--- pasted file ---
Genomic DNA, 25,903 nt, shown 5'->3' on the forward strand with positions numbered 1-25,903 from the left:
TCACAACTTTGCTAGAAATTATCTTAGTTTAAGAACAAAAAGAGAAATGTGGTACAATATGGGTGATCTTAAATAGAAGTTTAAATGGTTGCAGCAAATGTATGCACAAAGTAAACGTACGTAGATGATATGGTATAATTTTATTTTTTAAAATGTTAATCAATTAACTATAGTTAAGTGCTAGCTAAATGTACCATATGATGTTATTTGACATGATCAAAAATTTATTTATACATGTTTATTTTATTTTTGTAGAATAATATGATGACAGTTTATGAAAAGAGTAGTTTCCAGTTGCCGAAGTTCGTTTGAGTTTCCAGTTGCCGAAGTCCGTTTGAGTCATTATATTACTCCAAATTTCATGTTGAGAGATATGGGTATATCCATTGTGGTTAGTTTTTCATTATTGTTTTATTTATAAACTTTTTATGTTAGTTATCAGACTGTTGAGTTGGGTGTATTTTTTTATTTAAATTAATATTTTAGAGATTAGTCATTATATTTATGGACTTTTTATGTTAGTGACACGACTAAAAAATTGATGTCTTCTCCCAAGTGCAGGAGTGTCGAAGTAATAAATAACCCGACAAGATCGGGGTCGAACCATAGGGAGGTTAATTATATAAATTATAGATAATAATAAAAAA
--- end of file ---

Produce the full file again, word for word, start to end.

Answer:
Genomic DNA, 25,903 nt, shown 5'->3' on the forward strand with positions numbered 1-25,903 from the left:
TCACAACTTTGCTAGAAATTATCTTAGTTTAAGAACAAAAAGAGAAATGTGGTACAATATGGGTGATCTTAAATAGAAGTTTAAATGGTTGCAGCAAATGTATGCACAAAGTAAACGTACGTAGATGATATGGTATAATTTTATTTTTTAAAATGTTAATCAATTAACTATAGTTAAGTGCTAGCTAAATGTACCATATGATGTTATTTGACATGATCAAAAATTTATTTATACATGTTTATTTTATTTTTGTAGAATAATATGATGACAGTTTATGAAAAGAGTAGTTTCCAGTTGCCGAAGTTCGTTTGAGTTTCCAGTTGCCGAAGTCCGTTTGAGTCATTATATTACTCCAAATTTCATGTTGAGAGATATGGGTATATCCATTGTGGTTAGTTTTTCATTATTGTTTTATTTATAAACTTTTTATGTTAGTTATCAGACTGTTGAGTTGGGTGTATTTTTTTATTTAAATTAATATTTTAGAGATTAGTCATTATATTTATGGACTTTTTATGTTAGTGACACGACTAAAAAATTGATGTCTTCTCCCAAGTGCAGGAGTGTCGAAGTAATAAATAACCCGACAAGATCGGGGTCGAACCATAGGGAGGTTAATTATATAAATTATAGATAATAATAAAAAA